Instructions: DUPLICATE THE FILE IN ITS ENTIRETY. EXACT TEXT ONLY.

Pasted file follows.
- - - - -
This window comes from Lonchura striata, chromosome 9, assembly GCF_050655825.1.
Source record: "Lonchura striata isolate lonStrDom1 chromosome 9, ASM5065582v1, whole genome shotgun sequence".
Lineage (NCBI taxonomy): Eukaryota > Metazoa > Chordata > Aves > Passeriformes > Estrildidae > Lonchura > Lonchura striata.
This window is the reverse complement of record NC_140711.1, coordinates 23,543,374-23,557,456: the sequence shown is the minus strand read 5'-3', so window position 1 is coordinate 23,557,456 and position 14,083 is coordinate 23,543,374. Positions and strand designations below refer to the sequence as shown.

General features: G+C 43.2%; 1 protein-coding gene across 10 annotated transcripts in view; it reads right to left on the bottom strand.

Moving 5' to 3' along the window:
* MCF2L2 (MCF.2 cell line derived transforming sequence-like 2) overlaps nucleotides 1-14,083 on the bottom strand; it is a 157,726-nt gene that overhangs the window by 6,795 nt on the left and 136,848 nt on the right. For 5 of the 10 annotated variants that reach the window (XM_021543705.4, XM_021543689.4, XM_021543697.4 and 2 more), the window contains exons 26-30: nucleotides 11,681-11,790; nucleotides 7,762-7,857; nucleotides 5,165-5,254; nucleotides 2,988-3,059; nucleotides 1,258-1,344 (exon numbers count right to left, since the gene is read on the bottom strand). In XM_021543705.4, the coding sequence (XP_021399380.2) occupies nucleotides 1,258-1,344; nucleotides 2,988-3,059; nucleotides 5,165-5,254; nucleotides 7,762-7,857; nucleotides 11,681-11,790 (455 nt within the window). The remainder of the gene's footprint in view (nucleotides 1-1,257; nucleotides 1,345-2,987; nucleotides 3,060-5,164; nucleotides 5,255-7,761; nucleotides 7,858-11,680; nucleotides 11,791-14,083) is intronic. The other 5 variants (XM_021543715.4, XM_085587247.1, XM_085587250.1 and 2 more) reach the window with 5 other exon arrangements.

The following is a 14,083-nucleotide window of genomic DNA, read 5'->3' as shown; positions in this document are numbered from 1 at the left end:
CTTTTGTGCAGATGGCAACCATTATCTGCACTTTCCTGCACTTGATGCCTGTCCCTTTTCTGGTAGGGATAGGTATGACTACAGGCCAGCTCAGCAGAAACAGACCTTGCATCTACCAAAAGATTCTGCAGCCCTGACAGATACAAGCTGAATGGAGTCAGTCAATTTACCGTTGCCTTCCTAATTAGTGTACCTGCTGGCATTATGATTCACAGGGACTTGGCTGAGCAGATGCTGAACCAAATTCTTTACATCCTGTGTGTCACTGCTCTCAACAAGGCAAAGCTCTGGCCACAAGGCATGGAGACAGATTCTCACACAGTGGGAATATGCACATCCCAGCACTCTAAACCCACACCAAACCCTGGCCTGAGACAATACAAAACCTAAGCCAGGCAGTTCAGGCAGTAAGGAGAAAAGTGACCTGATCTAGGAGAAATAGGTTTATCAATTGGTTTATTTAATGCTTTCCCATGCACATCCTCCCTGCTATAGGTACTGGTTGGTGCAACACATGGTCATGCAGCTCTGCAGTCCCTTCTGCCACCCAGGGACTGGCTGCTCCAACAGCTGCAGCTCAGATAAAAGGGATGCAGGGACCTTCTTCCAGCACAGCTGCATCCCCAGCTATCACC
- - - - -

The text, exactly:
This window comes from Lonchura striata, chromosome 9, assembly GCF_050655825.1.
Source record: "Lonchura striata isolate lonStrDom1 chromosome 9, ASM5065582v1, whole genome shotgun sequence".
Lineage (NCBI taxonomy): Eukaryota > Metazoa > Chordata > Aves > Passeriformes > Estrildidae > Lonchura > Lonchura striata.
This window is the reverse complement of record NC_140711.1, coordinates 23,543,374-23,557,456: the sequence shown is the minus strand read 5'-3', so window position 1 is coordinate 23,557,456 and position 14,083 is coordinate 23,543,374. Positions and strand designations below refer to the sequence as shown.

General features: G+C 43.2%; 1 protein-coding gene across 10 annotated transcripts in view; it reads right to left on the bottom strand.

Moving 5' to 3' along the window:
* MCF2L2 (MCF.2 cell line derived transforming sequence-like 2) overlaps nucleotides 1-14,083 on the bottom strand; it is a 157,726-nt gene that overhangs the window by 6,795 nt on the left and 136,848 nt on the right. For 5 of the 10 annotated variants that reach the window (XM_021543705.4, XM_021543689.4, XM_021543697.4 and 2 more), the window contains exons 26-30: nucleotides 11,681-11,790; nucleotides 7,762-7,857; nucleotides 5,165-5,254; nucleotides 2,988-3,059; nucleotides 1,258-1,344 (exon numbers count right to left, since the gene is read on the bottom strand). In XM_021543705.4, the coding sequence (XP_021399380.2) occupies nucleotides 1,258-1,344; nucleotides 2,988-3,059; nucleotides 5,165-5,254; nucleotides 7,762-7,857; nucleotides 11,681-11,790 (455 nt within the window). The remainder of the gene's footprint in view (nucleotides 1-1,257; nucleotides 1,345-2,987; nucleotides 3,060-5,164; nucleotides 5,255-7,761; nucleotides 7,858-11,680; nucleotides 11,791-14,083) is intronic. The other 5 variants (XM_021543715.4, XM_085587247.1, XM_085587250.1 and 2 more) reach the window with 5 other exon arrangements.

The following is a 14,083-nucleotide window of genomic DNA, read 5'->3' as shown; positions in this document are numbered from 1 at the left end:
CTTTTGTGCAGATGGCAACCATTATCTGCACTTTCCTGCACTTGATGCCTGTCCCTTTTCTGGTAGGGATAGGTATGACTACAGGCCAGCTCAGCAGAAACAGACCTTGCATCTACCAAAAGATTCTGCAGCCCTGACAGATACAAGCTGAATGGAGTCAGTCAATTTACCGTTGCCTTCCTAATTAGTGTACCTGCTGGCATTATGATTCACAGGGACTTGGCTGAGCAGATGCTGAACCAAATTCTTTACATCCTGTGTGTCACTGCTCTCAACAAGGCAAAGCTCTGGCCACAAGGCATGGAGACAGATTCTCACACAGTGGGAATATGCACATCCCAGCACTCTAAACCCACACCAAACCCTGGCCTGAGACAATACAAAACCTAAGCCAGGCAGTTCAGGCAGTAAGGAGAAAAGTGACCTGATCTAGGAGAAATAGGTTTATCAATTGGTTTATTTAATGCTTTCCCATGCACATCCTCCCTGCTATAGGTACTGGTTGGTGCAACACATGGTCATGCAGCTCTGCAGTCCCTTCTGCCACCCAGGGACTGGCTGCTCCAACAGCTGCAGCTCAGATAAAAGGGATGCAGGGACCTTCTTCCAGCACAGCTGCATCCCCAGCTATCACC